(b) a reflector within said housing for reflecting light from said lamp through said opening,
(c) a protective grill on said housing registering with said opening in a location in front of said opening,
(d) a base normally supporting said housing and atop which said housing is normally located, and in which:
(e) the grill has an outer periphery that appears rounded when viewed from a horizontal reference plane located above said housing when the housing is in its normal location atop said base, the grill containing a central peripheral portion when so viewed,
(f) tip-over of said fixture onto a horizontal fixture-supporting surface that causes the central peripheral portion of the grill initially to contact said horizontal surface results in the fixture rolling over in a lateral direction on said outer periphery of the grill following said initial contact,
(g) the fixture is unstable in resisting roll-over of the fixture from said position of initial contact following tip-over of said fixture, thereby promoting lateral roll-over from said position of initial contact on the rounded outer periphery of the grill following such tip-over, and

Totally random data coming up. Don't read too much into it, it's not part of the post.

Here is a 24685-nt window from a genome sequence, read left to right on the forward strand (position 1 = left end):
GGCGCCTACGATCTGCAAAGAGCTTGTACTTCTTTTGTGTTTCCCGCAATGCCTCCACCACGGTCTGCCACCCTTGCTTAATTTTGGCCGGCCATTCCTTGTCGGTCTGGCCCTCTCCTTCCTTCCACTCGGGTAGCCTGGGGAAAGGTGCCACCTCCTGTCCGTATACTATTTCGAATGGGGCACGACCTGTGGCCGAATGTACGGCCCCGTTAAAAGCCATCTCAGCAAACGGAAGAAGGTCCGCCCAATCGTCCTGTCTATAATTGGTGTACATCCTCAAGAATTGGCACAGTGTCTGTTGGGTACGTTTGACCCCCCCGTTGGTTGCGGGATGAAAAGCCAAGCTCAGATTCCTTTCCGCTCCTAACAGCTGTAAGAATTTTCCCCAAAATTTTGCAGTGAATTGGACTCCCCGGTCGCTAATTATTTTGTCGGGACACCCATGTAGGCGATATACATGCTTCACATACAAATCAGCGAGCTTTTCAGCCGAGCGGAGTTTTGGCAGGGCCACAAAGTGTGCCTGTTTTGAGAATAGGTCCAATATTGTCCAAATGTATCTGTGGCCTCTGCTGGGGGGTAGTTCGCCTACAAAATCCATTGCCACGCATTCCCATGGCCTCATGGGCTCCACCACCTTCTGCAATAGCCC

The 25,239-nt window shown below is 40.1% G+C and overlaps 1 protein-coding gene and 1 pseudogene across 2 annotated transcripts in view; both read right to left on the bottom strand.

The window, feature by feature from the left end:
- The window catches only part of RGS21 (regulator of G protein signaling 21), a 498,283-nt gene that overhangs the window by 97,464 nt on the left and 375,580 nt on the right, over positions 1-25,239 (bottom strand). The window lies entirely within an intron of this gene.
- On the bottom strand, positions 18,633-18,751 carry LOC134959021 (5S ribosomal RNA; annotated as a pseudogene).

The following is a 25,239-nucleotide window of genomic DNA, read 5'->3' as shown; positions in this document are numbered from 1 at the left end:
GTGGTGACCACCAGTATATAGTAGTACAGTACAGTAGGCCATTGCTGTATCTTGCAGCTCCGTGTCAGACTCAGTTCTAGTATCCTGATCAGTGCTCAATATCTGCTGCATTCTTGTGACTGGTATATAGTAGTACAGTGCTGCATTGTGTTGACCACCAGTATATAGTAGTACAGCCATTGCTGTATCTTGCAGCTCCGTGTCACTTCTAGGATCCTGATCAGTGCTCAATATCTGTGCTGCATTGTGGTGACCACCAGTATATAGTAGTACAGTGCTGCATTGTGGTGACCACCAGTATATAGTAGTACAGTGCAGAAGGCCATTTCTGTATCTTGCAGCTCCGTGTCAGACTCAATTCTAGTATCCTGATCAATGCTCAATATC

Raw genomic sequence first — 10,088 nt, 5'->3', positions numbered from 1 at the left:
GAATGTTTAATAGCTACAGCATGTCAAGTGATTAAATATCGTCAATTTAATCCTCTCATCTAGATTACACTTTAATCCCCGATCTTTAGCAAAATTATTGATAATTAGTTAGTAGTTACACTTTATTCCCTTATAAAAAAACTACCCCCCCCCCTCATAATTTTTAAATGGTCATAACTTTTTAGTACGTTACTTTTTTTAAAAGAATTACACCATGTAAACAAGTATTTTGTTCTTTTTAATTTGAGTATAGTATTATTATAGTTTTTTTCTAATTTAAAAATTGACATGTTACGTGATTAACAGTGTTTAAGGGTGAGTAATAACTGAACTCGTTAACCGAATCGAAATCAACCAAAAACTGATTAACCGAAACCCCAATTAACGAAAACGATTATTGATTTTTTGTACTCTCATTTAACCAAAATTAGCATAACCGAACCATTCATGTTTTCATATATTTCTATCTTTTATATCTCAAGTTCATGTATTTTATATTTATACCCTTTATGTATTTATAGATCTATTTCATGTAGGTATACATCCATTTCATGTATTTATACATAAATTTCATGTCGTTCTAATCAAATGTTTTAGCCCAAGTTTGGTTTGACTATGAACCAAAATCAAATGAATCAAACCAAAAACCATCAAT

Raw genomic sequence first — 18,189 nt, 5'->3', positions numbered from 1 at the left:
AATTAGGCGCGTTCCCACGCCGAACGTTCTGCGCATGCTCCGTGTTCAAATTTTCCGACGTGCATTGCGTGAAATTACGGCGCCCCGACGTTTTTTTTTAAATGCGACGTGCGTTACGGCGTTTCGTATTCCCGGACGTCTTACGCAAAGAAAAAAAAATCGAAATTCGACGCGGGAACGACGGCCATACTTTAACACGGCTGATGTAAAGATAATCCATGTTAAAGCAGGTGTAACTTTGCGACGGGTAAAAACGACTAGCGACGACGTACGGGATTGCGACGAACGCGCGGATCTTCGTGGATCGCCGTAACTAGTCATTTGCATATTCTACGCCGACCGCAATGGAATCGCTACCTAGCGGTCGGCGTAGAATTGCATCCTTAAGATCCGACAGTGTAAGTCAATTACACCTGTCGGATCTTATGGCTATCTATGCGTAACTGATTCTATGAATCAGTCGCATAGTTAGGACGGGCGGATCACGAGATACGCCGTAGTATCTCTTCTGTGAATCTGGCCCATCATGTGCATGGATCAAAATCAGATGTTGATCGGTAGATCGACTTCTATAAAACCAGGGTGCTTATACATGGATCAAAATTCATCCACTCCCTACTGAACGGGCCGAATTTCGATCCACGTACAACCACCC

(h) said base has a front portion configured so as to avoid obstructing lateral roll-over of said fixture from said position of initial contact in the event of tip-over of said fixture into said position of initial contact.
2. The fixture of claim 1 in which lateral roll-over of the fixture from said position of initial contact carries the fixture into a position in which said reflector reflects light from said lamp via a beam having a center line that is angularly offset from a perpendicular to said supporting surface by an amount sufficient to substantially reduce heating of said supporting surface as compared to that present if the beam was perpendicular to and aimed at said supporting surface.
3. The fixture of claim 1 in which lateral roll-over of the fixture from said position of initial contact carries the fixture into a position in which said reflector reflects light from said lamp via a beam that is oriented to produce substantially less heating of said horizontal supporting surface than would be the case if said fixture remained in its position of initial contact with said supporting surface.